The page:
Pact’s work in Tanzania focuses on improving the lives of orphans and vulnerable children. With our unique integrated approach, our efforts are also strengthening families and local economies, institutions and organizations – impacts that will benefit Tanzania for generations to come.
Our five-year Pamoja Tuwalee program, funded by USAID, recently finished. The program worked with local nonprofits and government agencies that, in turn, worked with families and caregivers in their communities to meet the basic needs of at-risk children.
Pamoja Tuwalee, which translates to “Let’s Bring Children Up Together,” reached more than 350,000 children and caregivers with key health, nutrition, education, livelihoods and protection services.
In 2016, we began a follow-up project to Pamoja Tuwalee, called Kizazi Kipya, or New Generation. With a similar approach, this project is making a measurable difference for Tanzania's youth, especially those affected by HIV and AIDS.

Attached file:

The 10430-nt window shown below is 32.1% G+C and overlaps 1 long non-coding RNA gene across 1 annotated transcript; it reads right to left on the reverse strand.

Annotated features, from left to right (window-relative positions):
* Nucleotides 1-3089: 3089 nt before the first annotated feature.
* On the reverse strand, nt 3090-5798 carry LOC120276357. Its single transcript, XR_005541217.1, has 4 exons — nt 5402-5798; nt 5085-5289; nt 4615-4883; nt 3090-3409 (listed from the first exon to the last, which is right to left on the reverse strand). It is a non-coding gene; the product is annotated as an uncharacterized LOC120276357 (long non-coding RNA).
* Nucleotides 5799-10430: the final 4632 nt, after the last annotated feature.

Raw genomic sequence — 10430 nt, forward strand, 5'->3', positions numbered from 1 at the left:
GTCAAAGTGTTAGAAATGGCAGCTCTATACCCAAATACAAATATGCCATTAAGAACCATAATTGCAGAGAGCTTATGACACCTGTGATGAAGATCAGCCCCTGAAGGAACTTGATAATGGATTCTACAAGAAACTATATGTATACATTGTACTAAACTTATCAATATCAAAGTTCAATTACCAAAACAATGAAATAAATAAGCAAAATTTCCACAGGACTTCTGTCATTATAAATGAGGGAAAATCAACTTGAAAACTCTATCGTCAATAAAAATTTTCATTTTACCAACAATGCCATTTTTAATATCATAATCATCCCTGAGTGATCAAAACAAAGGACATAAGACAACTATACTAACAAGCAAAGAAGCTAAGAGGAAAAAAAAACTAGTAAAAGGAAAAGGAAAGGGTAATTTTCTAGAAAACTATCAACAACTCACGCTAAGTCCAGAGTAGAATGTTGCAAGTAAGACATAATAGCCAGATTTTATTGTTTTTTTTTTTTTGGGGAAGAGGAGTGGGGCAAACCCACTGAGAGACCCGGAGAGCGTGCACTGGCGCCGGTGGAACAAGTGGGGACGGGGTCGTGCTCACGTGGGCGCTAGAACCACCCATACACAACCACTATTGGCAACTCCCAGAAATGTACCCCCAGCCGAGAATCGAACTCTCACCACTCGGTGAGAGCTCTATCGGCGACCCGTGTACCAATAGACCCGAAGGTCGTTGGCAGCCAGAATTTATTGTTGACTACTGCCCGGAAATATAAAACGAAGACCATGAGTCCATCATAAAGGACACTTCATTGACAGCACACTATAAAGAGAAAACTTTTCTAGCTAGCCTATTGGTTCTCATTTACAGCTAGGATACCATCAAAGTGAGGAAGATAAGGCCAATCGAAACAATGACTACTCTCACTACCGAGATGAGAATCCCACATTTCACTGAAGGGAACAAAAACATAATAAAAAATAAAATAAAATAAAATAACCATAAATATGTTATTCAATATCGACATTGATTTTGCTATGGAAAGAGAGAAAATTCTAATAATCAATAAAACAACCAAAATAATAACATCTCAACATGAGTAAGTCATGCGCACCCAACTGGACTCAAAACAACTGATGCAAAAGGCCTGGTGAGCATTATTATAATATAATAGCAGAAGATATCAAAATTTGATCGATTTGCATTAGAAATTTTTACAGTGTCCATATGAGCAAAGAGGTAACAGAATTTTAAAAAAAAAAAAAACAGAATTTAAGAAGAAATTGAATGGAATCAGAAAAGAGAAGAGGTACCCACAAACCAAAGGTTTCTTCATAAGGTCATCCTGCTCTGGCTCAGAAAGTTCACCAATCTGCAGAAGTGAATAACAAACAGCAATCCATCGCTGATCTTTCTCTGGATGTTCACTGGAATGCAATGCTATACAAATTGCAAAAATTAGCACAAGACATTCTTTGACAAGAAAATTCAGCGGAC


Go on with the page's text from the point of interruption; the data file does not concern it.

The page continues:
Because the majority of Tanzania’s vulnerable children live in female-headed households, Pact employs our award-winning WORTH model, in which small groups of women save together and make low-interest loans to one another that help them launch or expand small businesses. With increased income – plus business and other training provided by Pact – women are better able to care for their children.
A WORTH member attends a meeting with her children.
We’ve built the capacity of local authorities and community organizations to manage services for vulnerable children and helped launch trained vulnerable-children committees and district child protection teams. And we’ve paid special attention to children and families in communities affected by HIV and AIDS.
Pact also has carried out substantial work to improve governance in Tanzania, empowering citizens and civil society organizations to work with political representatives toward transparency and accountability at the local and national levels.